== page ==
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2017 Genesis G90 RWD 3.3T Premium - Review by Carey Russ +VIDEO


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DRIVING DOWN THE ROAD WITH CAREY RUSS

               • SEE ALSO: Genesis Research and Buyers Guide


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This week’s test car is a new Genesis G90. But what’s a “Genesis”? Shouldn’t that be “Hyundai Genesis”?

No longer. Until model year 2017, there was a Hyundai Genesis sedan and coupe, and the Hyundai Equus luxury sedan. Look in the current Hyundai catalog, and they’re missing — because Genesis has been spun off as Hyundai’s upmarket brand, in the same manner that Lexus, Acura, and Infiniti were created a few decades ago. The former Hyundai Genesis sedan is now the Genesis G80. The coupe has disappeared, for now at least. The next-generation Equus, with major revision inside and out, is now the Genesis G90.

And the G90 is meant to compete with premium luxury sedans from around the world, from established manufacturers like Lexus, Mercedes-Benz, BMW, Audi, Jaguar, and Cadillac. That could be challenging — but the G90 is capable. Offered with two engines — a 365-horsepower 3.3-liter twin-turbo V6 or a 5.0-liter, 420-hp V8 — in rear- or all-wheel drive form, it has all of the current luxury-level comfort, convenience, and safety features expected, standard. There are no confusing lists of packaged and standalone options, only two interior color choices, and five exterior color choices. What you see is what you get…

Materials and build quality are to class standards. Previous top-level Hyundais were close, but I found seemingly small details like type fonts on switchgear shared with lesser models to be negatives. Picky? Perhaps, but when you’re spending in the $70,000 range, perfection is required. Even in oft-overlooked places like the footwells, the rear seat area, and the trunk. There is nothing in the G90’s cabin that looks to be from the more pedestrian lineup, and nothing that looks out of place.

Genesis’s theme for its G90 is “Human-Centered Luxury”, meaning a focus on the needs and desires of the driver and passengers. Design is paramount, not for its own sake or for the designer’s ego, but for passenger comfort and safety. To that end, interior design is conservatively simple, with all of the expected quality materials and first-rate fit and finish — and the interface to the myriad electronic systems and features is refreshingly simple and intuitive. All current semi-autonomous safety systems are standard.

My test car had the 3.3-liter turbo engine. With maximum torque — 376 lb-ft —available from 1300 through 4500 rpm, where the engine will usually be operating, merging in traffic, even from a too-short onramp, was never an issue. Multiple drive modes allow for personalization of power and suspension response, and the cabin was commendably quiet even on poor surfaces. Fuel economy, at 20 mpg for the week, was also good, especially for a 4,600-pound, 365-horsepower luxury car with all the trimmings. Genesis is the new entry in the premium luxury class and so faces a tough battle. I suspect it will be just as successful as its parent.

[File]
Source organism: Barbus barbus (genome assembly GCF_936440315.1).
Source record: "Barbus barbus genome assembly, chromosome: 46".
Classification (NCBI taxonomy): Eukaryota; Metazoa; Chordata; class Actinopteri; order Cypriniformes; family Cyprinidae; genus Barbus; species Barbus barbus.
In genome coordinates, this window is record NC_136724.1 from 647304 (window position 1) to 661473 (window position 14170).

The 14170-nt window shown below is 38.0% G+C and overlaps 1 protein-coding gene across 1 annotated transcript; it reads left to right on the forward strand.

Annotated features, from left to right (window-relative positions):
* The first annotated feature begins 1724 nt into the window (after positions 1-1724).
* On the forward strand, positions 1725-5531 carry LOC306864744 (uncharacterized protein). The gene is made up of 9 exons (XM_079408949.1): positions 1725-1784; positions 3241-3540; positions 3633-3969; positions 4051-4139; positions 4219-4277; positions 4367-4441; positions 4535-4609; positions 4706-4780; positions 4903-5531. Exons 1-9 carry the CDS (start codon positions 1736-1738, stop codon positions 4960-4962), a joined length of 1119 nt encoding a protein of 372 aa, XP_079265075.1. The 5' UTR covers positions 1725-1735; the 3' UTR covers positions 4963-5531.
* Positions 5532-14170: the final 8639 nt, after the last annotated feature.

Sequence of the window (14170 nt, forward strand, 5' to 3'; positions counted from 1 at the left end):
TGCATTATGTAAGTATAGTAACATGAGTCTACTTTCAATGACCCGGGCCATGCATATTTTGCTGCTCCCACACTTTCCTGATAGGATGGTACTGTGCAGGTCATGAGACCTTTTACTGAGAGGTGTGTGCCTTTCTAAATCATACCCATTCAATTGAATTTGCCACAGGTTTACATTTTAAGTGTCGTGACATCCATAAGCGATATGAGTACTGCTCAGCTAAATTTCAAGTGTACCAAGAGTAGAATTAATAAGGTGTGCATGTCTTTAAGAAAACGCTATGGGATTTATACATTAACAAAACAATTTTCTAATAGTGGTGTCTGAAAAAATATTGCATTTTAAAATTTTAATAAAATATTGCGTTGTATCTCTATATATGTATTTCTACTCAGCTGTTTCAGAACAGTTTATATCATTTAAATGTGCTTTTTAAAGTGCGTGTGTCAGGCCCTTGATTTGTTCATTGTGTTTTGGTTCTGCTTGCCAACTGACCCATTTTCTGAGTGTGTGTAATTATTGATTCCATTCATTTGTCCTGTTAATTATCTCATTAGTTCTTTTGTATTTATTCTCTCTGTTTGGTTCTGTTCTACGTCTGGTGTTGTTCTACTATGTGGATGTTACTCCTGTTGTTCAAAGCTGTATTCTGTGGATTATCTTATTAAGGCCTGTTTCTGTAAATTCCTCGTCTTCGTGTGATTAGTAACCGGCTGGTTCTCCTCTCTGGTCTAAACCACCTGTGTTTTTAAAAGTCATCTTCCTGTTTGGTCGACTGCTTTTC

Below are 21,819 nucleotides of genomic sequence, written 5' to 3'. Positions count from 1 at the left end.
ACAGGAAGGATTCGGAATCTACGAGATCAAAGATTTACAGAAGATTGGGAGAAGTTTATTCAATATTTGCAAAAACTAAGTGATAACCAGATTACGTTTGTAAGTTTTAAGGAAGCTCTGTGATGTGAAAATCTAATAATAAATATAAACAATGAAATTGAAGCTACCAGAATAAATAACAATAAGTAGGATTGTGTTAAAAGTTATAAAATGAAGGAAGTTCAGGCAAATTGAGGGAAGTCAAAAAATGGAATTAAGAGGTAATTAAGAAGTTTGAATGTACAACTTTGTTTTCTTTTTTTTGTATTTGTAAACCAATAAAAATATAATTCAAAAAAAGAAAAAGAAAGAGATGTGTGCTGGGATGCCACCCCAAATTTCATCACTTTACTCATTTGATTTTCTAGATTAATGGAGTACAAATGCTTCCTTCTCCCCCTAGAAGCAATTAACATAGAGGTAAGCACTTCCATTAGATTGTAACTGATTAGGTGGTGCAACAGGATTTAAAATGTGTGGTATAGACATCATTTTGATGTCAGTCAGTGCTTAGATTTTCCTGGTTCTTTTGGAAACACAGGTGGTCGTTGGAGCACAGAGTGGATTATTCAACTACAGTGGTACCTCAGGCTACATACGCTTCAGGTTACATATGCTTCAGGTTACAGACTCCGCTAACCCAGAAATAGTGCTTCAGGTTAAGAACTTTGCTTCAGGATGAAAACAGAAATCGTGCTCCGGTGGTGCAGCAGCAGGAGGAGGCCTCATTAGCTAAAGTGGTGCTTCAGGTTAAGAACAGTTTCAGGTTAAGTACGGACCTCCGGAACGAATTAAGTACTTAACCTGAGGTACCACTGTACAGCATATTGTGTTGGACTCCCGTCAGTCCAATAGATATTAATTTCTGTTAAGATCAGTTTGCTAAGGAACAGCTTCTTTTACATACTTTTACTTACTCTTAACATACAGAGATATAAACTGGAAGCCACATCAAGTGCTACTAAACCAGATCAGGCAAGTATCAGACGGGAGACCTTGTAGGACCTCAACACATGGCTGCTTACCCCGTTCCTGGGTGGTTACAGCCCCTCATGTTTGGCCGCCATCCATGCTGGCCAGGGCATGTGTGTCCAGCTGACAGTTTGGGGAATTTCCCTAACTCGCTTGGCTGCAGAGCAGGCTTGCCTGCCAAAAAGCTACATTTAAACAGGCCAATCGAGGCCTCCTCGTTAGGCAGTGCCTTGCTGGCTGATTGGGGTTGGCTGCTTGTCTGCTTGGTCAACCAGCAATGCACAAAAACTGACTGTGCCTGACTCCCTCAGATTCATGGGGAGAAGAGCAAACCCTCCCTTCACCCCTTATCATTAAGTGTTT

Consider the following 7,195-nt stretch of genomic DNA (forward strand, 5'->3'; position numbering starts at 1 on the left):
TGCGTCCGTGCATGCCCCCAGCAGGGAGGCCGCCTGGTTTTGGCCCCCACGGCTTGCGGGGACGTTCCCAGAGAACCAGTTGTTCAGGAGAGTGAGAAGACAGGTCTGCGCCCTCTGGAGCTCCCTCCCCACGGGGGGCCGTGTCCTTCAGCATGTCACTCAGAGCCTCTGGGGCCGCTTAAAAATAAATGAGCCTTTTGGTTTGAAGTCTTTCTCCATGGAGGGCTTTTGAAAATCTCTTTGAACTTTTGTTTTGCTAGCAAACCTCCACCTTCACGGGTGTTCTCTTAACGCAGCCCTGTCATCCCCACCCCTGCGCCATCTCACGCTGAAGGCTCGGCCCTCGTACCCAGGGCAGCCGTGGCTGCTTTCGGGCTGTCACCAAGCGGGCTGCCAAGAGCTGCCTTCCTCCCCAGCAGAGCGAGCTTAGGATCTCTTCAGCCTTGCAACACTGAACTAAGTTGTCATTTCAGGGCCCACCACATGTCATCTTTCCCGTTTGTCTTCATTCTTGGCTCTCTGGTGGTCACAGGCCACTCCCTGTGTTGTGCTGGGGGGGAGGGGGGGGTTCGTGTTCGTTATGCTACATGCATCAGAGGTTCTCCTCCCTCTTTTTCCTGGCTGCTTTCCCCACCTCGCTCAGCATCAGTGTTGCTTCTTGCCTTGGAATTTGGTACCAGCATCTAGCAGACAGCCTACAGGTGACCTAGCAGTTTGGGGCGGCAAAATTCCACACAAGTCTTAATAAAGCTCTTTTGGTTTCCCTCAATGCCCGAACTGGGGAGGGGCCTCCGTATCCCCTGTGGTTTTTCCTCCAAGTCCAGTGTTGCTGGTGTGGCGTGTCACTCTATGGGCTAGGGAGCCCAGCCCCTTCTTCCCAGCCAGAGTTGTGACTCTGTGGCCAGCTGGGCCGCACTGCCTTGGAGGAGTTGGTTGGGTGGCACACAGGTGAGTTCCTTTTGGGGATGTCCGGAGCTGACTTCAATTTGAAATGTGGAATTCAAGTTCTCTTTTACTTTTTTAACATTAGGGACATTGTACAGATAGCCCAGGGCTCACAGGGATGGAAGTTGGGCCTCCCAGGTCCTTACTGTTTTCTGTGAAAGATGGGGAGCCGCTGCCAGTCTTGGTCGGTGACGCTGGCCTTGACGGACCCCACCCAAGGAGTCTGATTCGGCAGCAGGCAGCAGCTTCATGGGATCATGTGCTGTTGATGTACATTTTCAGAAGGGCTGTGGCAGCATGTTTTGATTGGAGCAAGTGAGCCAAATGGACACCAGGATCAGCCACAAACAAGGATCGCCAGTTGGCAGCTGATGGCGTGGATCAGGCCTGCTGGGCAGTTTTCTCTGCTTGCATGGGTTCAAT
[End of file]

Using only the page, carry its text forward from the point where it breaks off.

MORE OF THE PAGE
APPEARANCE: The smaller G80 has existed as the Hyundai Genesis Sedan since model year 2009. The second generation debuted for 2015, with very different, much more assertive styling. It continues as the G80, and the G90 is very much from the same mold, if larger and with more formal proportions befitting its status. The G90 sits on a six-inch longer wheelbase, and is about six inches longer. It’s more of a three-(rounded) box design. Grilles are similar, but not identical, ditto for the headlights. Both feature a strong, well-defined shoulder line. The major difference is at the rear, where the G90’s more formal roof-line and C-pillars, curving 3-D LED taillights, and trunk shape contrast with the sportier look of its smaller sibling. Yes, a jaded eye (that would be mine) can see plenty of influences, but here they work cohesively, for easy recognition.

COMFORT: Walk up to the G90, and the mirrors fold out, LEDs in the door handle pockets light, and the Genesis logo is projected on the ground from the undersides of the mirrors. Inside, the G90 is all space and grace. Design is global contemporary premium, conservative but not old. Materials are as expected, perforated leather seating, leather for the steering wheel rim, shift knob, and door panels, wood trim with aluminum accents, and aluminum switches in the center stack. The instrument panel is an electronic display, bright and easily visible in any light. Useful information is displayed between the tach and speedometer, and a bright but non-distracting head-up display shows speed, speed limit, and blind-spot data. If it can be power-adjustable, it is, with memory for both front seats. Comfort and support there is very good, and the cushions can be both heated and cooled. Outboard rear passengers have to make do with only heat, but get power sunshades, floor, B-pillar, and end of console vents, and plenty of room. And their own audio controls in the fold-down center console. The trunk is quite large, with a stainless steel scuff plate, cargo net, and first-aid kit. A space-saver spare is under its floor.